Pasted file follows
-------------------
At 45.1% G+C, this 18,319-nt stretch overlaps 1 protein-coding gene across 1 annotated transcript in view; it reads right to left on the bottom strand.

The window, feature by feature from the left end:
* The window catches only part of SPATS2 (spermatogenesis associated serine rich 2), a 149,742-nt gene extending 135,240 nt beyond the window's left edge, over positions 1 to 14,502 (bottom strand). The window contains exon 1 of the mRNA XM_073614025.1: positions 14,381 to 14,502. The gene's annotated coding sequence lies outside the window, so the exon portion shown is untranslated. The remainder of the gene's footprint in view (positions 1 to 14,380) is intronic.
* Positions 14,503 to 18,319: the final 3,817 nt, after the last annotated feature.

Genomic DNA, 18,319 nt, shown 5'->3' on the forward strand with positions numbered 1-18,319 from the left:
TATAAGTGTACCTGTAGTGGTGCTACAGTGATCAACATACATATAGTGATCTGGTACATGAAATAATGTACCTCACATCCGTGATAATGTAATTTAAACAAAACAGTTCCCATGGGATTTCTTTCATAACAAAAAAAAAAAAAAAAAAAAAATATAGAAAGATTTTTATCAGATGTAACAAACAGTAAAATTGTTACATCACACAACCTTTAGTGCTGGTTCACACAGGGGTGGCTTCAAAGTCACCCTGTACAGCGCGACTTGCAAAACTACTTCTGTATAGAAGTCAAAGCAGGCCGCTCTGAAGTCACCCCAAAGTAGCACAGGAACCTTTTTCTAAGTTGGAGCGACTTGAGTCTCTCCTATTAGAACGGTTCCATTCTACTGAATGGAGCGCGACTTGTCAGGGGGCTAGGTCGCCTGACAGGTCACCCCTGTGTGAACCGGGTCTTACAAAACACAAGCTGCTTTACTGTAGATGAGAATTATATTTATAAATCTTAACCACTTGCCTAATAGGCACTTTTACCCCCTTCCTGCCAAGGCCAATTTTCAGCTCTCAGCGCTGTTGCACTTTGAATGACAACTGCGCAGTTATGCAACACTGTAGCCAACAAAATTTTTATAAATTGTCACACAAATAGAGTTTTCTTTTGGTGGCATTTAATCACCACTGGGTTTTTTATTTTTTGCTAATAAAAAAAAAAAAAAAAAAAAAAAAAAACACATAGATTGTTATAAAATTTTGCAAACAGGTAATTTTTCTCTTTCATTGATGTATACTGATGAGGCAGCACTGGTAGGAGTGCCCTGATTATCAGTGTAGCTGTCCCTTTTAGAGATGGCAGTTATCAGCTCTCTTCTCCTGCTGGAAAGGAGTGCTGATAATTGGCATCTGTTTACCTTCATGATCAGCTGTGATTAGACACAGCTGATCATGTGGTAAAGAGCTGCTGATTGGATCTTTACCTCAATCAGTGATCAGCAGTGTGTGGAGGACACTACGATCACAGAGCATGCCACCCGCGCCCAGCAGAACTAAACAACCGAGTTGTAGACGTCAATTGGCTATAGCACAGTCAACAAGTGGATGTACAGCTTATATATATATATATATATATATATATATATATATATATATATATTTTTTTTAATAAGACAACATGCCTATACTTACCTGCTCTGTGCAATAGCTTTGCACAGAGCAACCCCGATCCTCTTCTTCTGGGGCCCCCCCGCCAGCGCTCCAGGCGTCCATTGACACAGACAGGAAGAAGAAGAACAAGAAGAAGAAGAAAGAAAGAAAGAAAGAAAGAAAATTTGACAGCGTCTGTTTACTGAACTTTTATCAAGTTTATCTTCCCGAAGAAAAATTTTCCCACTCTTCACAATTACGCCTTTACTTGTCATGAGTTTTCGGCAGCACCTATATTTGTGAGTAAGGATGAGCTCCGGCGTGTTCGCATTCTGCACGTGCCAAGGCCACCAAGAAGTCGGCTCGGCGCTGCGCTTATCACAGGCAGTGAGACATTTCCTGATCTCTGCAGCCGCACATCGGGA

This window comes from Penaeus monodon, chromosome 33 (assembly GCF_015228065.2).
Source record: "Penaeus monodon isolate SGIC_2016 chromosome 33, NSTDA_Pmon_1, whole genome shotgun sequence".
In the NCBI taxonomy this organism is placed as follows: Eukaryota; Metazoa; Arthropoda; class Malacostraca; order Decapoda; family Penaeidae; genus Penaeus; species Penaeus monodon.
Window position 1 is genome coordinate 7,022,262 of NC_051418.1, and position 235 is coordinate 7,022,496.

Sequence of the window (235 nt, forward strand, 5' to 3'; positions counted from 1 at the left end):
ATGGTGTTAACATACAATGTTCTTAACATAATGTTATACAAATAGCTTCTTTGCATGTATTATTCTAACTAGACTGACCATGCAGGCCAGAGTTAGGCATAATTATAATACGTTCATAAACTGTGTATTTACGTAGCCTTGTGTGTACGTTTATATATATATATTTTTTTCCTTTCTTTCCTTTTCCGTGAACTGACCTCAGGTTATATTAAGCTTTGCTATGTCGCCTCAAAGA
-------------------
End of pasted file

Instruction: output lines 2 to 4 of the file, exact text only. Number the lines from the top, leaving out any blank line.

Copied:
The window, feature by feature from the left end:
* The window catches only part of SPATS2 (spermatogenesis associated serine rich 2), a 149,742-nt gene extending 135,240 nt beyond the window's left edge, over positions 1 to 14,502 (bottom strand). The window contains exon 1 of the mRNA XM_073614025.1: positions 14,381 to 14,502. The gene's annotated coding sequence lies outside the window, so the exon portion shown is untranslated. The remainder of the gene's footprint in view (positions 1 to 14,380) is intronic.
* Positions 14,503 to 18,319: the final 3,817 nt, after the last annotated feature.